C Corporation vs S Corporation after TCJA

C Corporations now enjoy a flat tax at 21%. That sounds great given personal rates up to 37%. Let's have a closer look.

For entities that tend to have profit under $50,000 per year, this represents a tax increase from 15% under prior law.

For entities that tend to pay out all profits as salaries, as many physician groups often do, this is a non-event other than the cost of not paying out quite enough is reduced.

For other profitable businesses where the owners expect to distribute profits rather than hold in the company, one needs to consider the double taxation of those dividends.

If the individual is in the top 37% federal bracket, compare that to 21% corporate tax and 20% of the remaining 79%, or 14%, for a total of 35%. Thus, there is potentially a 2% Federal benefit. In many cases state double taxation will more the offset the federal C corporation savings. But savings result for some. At the least, it makes C corps more viable where they are the only real option or where they are chosen for employee benefits advantages or other reasons.

Beware that the top 37% personal rate applies to married, joint returns with taxable income in excess of $600,000, and only to income above that amount. So for most, the Federal rate is lower, as is the rate on qualified dividends. One in a 24% bracket would compare to 21% corporate tax plus 15% of the remaining 79%, or 11.85%, for a total of 32.85%. So that C corp would increase taxes compared to other alternatives.

This analysis ignores important points including self-employment tax and the Affordable Care Act surcharges on earned income and investment income over the applicable thresholds, as well as state and local taxes. Consult your tax advisor.

Still, C corporations deserve consideration in more situations than at any time since at least 1982.

529 Accounts for Private School

Under the Tax Cuts and Jobs Act (TCJA), your Section 529 (college savings) accounts can be used to pay private school tuition up to $10,000 per year per student. Previously, only college costs qualified.

From a Federal standpoint, if the money goes in and comes right back for the tuition, there is no tax saving. But if you have existing gains in the 529 account, an allocable portion of the distribution is earnings which escape taxation. And if you pre-fund future years, any appreciation will produce additional savings in excluded earnings.

Plus, some states, including Kansas, provide incentives for funding 529 accounts. In the Kansas example, contributions up to $3,000 per year per student (double that if married, filing jointly) are deducted from Kansas income. Of course, if you already contribute that much for college, no further state savings would occur, beyond the exclusion of earnings where state law usually follows the federal treatment discussed above.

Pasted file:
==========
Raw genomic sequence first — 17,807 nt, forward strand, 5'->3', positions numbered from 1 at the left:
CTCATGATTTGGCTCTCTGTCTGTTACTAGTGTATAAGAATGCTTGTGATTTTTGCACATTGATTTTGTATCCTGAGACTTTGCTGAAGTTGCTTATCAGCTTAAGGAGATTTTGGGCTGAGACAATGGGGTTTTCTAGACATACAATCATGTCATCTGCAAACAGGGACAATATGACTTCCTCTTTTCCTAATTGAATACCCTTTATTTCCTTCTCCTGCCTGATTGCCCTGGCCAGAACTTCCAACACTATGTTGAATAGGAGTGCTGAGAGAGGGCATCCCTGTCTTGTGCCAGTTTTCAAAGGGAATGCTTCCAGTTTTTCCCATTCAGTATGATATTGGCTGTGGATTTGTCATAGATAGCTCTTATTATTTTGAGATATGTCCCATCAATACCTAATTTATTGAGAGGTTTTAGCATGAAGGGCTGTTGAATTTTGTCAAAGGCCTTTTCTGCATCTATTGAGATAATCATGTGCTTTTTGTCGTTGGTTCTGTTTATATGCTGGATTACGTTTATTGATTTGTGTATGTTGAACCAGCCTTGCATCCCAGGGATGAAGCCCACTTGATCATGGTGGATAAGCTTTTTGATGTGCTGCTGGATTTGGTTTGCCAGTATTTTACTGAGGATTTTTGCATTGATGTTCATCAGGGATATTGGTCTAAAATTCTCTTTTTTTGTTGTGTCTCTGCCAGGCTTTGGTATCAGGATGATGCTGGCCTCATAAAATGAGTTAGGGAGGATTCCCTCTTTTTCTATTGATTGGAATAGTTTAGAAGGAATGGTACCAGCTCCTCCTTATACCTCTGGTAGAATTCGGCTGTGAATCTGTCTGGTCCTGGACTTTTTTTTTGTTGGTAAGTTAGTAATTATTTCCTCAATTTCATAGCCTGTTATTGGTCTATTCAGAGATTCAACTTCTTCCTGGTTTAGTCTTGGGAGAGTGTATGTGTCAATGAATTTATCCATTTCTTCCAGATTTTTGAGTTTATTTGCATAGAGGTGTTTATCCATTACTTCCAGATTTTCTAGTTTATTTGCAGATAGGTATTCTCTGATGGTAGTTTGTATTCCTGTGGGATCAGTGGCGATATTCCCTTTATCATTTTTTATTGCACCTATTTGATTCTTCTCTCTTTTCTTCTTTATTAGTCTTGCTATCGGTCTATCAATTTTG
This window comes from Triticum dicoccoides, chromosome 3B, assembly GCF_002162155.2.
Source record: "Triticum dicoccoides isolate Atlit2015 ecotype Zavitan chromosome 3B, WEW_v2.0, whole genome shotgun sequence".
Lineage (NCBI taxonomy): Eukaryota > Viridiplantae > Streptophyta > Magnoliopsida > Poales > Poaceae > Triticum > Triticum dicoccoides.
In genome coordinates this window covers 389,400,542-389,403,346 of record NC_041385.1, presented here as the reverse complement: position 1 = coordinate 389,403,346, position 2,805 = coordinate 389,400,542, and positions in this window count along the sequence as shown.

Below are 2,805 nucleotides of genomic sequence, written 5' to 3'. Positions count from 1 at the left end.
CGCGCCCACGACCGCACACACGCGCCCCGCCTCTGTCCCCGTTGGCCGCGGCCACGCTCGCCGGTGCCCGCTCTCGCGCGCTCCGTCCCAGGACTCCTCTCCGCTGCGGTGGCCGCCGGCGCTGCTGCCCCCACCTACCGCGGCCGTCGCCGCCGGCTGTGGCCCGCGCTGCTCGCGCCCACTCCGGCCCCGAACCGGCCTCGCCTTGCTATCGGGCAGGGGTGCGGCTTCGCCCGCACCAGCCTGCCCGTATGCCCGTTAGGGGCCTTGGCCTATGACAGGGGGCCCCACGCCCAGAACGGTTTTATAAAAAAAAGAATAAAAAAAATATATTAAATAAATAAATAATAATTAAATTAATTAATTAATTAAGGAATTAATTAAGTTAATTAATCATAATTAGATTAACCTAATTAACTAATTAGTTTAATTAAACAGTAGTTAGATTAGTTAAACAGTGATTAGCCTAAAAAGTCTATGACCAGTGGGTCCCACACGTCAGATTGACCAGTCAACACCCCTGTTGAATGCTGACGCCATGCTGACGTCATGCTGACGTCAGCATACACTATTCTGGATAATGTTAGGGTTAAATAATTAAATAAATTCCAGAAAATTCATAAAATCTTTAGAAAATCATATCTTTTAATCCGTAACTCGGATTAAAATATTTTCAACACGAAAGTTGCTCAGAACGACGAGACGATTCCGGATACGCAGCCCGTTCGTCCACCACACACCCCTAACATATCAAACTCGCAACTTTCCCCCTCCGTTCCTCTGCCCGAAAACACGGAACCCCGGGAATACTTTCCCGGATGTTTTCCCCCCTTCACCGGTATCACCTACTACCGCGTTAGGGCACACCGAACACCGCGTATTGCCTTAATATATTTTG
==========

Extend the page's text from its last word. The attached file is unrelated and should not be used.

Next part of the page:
Tax Planning Technique: Qualified Charitable Distribution

Qualified Charitable Distributions (QCD) allow anyone over 70 1/2 to make their charitable donations directly from their IRA, permitting a tax benefit without itemizing deductions.

The Tax Cuts and Jobs Act of 2017 (TCJA) greatly expanded the standard deduction while limiting tax deductions and eliminating miscellaneous deductions. Together, these changes leave most people unable to itemize deductions, and many of those who still itemize will lose the benefit of some of the amount given to charity. Many charities are feeling the effect of reduced giving as a result of this reduction in the tax benefit of giving. That is why techniques like QCD are vital to maintain not only one's tax saving, but also the vitality of our favorite charities.

The maximum QCD is $100,000 per year per person.

QCD's are reported on Form 1099-R as if they are taxable, but are excluded from taxable income on Form 1040. Since there is no income, the donor does not need a deduction to achieve the benefit of the gift.

QCD is a preferred method of funding charity for those who cannot itemize deductions and have reached the required age (or will soon). Those under 70 1/2, those lacking IRA funds, and those looking to optimize charitable tax benefits of appreciated non-retirement assets must use other techniques referenced below and addressed in other posts.

QCD's CANNOT be paid to a donor-advised fund or to a Section 509(a)(3) supporting organization. These restrictions are unfortunate since separate checks must be made by the custodian to each public charity, which is more cumbersome than using a donor-advised fund. But it is designed to prevent tax benefit from an IRA without completing the donation process.

Checks from the IRA must be made payable to the charity, not the IRA owner/beneficiary. Some custodians mail these checks to the IRA owner for delivery to the charities. Others mail the checks directly to the charity. The latter approach may require a medallion signature guarantee or similar steps to protect the IRA owner.

QCD's often have some benefit even for those who can itemize, though less so under the TCJA. Those having significant mortgage interest, investment interest, medical, casualty,  gambling deductions (or other less common deductions) are more likely to continue itemizing each year, and the QCD technique may be unnecessary, or of limited benefit. QCD should never cause higher tax and usually provides savings.

We are happy to discuss QCD benefits with you.

The new standard deductions are addressed in this post (to do).

Alternate techniques in other posts for tax-advantaged charitable giving include:

  Combining multiple years donations into one year via

     Direct-to-charity giving

     Donor-advised fund, or

     Private foundation

  Using pledges to delay giving until a later year.